07 Feb In Africa, cancer is a burden that can no longer be ignored
It’s World Cancer Day today. Most people in the developed world will know someone who has suffered from or been affected by cancer. What fewer people know, however, is that people in the developing world are just as exposed: by 2020, there are likely to be 16 million new cases of cancer every year, 70% of which will be in developing countries. As the World Health Organisation‘s director general, Margaret Chan, put it, “non-communicable diseases are no longer diseases of affluence”.
Cancer already kills more people globally than HIV/Aids, tuberculosis and malaria put together, according to specialists, so the disease burden hasn’t escaped developing governments. The WHO forecast that last year it killed nearly eight million people worldwide.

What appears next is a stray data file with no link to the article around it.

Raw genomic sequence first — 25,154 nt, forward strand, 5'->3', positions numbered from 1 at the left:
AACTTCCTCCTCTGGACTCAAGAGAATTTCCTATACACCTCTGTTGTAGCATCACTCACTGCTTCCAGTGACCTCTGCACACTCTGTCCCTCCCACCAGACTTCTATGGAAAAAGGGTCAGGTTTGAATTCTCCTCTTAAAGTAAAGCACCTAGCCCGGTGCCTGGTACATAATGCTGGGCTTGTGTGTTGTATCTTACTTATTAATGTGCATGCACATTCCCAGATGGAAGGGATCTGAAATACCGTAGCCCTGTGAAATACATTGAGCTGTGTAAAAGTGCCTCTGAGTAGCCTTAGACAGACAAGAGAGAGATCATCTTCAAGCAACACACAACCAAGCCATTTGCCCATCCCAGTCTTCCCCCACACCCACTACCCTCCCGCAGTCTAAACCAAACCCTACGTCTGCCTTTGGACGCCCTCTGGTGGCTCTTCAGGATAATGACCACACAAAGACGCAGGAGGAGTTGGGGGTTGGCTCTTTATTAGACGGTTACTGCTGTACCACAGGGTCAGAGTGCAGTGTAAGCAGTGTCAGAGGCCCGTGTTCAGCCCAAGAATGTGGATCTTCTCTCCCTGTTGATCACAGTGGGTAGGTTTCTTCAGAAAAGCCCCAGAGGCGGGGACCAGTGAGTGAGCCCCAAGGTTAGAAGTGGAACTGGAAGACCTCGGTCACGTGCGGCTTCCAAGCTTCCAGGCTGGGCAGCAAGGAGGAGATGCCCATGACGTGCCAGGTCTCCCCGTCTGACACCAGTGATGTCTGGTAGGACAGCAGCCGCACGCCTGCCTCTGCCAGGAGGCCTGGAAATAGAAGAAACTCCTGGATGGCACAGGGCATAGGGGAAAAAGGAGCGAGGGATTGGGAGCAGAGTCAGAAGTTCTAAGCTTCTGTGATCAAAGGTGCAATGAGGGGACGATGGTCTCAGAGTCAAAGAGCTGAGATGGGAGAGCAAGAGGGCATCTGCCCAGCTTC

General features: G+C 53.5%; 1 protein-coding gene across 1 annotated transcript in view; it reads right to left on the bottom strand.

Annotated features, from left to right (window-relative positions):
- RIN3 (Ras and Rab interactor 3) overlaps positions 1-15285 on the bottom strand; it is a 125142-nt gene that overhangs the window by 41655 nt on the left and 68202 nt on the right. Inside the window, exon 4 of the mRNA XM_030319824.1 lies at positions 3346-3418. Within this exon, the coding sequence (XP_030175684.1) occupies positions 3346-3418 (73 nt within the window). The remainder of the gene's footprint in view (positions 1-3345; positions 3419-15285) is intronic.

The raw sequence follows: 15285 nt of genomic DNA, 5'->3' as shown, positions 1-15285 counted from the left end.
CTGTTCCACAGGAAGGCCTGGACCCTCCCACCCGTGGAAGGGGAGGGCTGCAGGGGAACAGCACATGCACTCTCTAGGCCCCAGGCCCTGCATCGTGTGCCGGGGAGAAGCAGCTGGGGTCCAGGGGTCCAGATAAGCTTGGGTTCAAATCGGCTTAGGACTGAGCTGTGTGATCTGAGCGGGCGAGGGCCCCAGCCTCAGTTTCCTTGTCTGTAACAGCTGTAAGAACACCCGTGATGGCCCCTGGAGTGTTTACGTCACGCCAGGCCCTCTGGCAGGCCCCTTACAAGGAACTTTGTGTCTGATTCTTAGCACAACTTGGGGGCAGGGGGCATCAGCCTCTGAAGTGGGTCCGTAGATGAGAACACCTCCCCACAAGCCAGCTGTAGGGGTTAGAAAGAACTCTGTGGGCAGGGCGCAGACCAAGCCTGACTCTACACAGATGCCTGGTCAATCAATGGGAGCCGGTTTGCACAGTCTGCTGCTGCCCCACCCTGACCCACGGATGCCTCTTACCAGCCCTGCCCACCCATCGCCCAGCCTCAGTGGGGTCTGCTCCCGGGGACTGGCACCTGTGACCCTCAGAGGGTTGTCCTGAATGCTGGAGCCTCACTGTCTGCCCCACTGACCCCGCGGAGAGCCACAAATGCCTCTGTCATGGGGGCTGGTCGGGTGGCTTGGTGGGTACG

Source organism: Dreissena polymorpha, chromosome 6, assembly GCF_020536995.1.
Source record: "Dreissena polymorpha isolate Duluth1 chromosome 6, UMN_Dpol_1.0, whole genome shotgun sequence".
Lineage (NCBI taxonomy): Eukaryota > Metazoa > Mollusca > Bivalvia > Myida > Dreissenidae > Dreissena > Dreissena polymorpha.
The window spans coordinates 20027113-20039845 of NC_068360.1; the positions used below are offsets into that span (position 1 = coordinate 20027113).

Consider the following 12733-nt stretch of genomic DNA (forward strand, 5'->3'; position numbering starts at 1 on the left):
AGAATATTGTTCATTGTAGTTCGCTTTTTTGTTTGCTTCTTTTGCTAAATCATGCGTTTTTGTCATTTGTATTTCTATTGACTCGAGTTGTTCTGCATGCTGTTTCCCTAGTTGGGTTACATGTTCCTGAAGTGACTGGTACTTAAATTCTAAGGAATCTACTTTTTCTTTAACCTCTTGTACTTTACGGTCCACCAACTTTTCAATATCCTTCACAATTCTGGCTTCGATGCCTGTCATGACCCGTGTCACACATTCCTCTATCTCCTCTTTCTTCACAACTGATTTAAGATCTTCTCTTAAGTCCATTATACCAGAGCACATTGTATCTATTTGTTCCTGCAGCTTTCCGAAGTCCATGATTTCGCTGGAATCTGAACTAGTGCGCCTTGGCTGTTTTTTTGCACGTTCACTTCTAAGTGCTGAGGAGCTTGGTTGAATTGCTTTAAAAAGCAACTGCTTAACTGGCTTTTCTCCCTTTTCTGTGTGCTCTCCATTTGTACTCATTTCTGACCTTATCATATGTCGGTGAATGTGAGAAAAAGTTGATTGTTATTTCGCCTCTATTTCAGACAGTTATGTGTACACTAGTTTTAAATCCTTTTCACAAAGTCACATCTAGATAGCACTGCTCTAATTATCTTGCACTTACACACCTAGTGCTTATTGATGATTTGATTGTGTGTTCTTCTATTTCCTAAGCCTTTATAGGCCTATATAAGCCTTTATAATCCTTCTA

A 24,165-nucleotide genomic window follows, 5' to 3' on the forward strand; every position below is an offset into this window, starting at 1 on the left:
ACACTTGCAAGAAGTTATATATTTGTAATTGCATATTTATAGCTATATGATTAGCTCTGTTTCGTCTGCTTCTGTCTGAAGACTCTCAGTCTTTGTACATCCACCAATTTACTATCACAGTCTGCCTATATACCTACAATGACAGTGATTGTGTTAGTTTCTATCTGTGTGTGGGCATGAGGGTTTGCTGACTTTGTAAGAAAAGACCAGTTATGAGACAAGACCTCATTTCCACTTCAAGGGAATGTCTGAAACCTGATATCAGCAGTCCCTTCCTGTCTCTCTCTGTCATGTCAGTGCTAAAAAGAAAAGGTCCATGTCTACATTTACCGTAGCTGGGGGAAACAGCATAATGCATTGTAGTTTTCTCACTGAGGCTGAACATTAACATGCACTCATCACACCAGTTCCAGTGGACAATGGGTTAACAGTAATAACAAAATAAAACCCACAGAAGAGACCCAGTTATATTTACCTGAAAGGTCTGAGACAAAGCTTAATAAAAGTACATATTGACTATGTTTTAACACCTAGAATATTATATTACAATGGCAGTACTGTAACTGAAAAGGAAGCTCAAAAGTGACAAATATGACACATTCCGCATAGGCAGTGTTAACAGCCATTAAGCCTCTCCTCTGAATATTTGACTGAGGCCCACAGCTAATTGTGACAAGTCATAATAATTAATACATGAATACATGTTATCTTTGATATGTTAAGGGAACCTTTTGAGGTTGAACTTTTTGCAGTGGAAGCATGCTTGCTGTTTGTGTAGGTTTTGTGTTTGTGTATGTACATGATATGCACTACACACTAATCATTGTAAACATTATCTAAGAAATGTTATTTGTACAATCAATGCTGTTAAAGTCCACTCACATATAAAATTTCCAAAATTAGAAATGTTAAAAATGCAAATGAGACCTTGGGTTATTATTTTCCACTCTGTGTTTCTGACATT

But in the face of scarce resources, and so many competing priorities, many have been powerless to do much. “If you are the Kenyan minister of health and you have $10 per head to spend, you can imagine how hard it must be to prioritise,” says Prof David Kerr, a cancer therapeutics specialist and co-founder of the cancer care charity for Africa, AfrOx.